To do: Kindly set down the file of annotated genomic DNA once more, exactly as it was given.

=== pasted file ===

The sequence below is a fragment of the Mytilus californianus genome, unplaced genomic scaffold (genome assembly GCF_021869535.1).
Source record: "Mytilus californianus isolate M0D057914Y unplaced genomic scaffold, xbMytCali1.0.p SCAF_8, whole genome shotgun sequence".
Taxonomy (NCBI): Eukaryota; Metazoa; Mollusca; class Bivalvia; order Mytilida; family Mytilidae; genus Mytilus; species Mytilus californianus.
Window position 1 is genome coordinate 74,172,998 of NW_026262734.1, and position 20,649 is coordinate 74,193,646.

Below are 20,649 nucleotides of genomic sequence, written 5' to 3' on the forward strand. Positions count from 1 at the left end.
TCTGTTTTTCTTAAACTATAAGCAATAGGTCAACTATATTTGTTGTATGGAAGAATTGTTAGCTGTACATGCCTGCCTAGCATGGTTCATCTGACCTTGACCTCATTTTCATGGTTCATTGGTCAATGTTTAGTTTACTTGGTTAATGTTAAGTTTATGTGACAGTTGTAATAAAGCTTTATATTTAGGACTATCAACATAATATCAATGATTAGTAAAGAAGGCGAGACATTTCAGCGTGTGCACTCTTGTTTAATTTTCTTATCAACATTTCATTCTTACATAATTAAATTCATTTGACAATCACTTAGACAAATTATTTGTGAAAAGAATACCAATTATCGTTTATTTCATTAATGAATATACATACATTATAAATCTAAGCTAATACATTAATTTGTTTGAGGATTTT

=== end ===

The sequence below is a fragment of the Mytilus californianus genome, unplaced genomic scaffold (genome assembly GCF_021869535.1).
Source record: "Mytilus californianus isolate M0D057914Y unplaced genomic scaffold, xbMytCali1.0.p SCAF_8, whole genome shotgun sequence".
Taxonomy (NCBI): Eukaryota; Metazoa; Mollusca; class Bivalvia; order Mytilida; family Mytilidae; genus Mytilus; species Mytilus californianus.
Window position 1 is genome coordinate 74,172,998 of NW_026262734.1, and position 20,649 is coordinate 74,193,646.

Below are 20,649 nucleotides of genomic sequence, written 5' to 3' on the forward strand. Positions count from 1 at the left end.
TCTGTTTTTCTTAAACTATAAGCAATAGGTCAACTATATTTGTTGTATGGAAGAATTGTTAGCTGTACATGCCTGCCTAGCATGGTTCATCTGACCTTGACCTCATTTTCATGGTTCATTGGTCAATGTTTAGTTTACTTGGTTAATGTTAAGTTTATGTGACAGTTGTAATAAAGCTTTATATTTAGGACTATCAACATAATATCAATGATTAGTAAAGAAGGCGAGACATTTCAGCGTGTGCACTCTTGTTTAATTTTCTTATCAACATTTCATTCTTACATAATTAAATTCATTTGACAATCACTTAGACAAATTATTTGTGAAAAGAATACCAATTATCGTTTATTTCATTAATGAATATACATACATTATAAATCTAAGCTAATACATTAATTTGTTTGAGGATTTT